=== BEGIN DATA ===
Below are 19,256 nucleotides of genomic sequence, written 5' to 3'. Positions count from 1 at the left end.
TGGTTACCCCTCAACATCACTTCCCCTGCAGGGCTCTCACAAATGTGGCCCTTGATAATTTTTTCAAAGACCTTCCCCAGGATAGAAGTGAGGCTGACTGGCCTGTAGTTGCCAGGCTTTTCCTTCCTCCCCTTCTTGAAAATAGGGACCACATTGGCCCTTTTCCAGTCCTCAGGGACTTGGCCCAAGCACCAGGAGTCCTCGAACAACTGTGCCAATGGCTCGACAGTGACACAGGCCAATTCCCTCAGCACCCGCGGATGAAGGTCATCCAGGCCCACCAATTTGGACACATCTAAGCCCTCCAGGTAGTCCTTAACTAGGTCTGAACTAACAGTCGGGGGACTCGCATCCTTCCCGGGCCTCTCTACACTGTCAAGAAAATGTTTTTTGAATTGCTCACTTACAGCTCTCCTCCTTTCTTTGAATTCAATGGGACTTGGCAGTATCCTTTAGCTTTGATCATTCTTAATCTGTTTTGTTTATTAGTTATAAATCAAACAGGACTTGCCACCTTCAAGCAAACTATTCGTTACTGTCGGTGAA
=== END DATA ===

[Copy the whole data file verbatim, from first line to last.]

Below are 19,256 nucleotides of genomic sequence, written 5' to 3'. Positions count from 1 at the left end.
TGGTTACCCCTCAACATCACTTCCCCTGCAGGGCTCTCACAAATGTGGCCCTTGATAATTTTTTCAAAGACCTTCCCCAGGATAGAAGTGAGGCTGACTGGCCTGTAGTTGCCAGGCTTTTCCTTCCTCCCCTTCTTGAAAATAGGGACCACATTGGCCCTTTTCCAGTCCTCAGGGACTTGGCCCAAGCACCAGGAGTCCTCGAACAACTGTGCCAATGGCTCGACAGTGACACAGGCCAATTCCCTCAGCACCCGCGGATGAAGGTCATCCAGGCCCACCAATTTGGACACATCTAAGCCCTCCAGGTAGTCCTTAACTAGGTCTGAACTAACAGTCGGGGGACTCGCATCCTTCCCGGGCCTCTCTACACTGTCAAGAAAATGTTTTTTGAATTGCTCACTTACAGCTCTCCTCCTTTCTTTGAATTCAATGGGACTTGGCAGTATCCTTTAGCTTTGATCATTCTTAATCTGTTTTGTTTATTAGTTATAAATCAAACAGGACTTGCCACCTTCAAGCAAACTATTCGTTACTGTCGGTGAA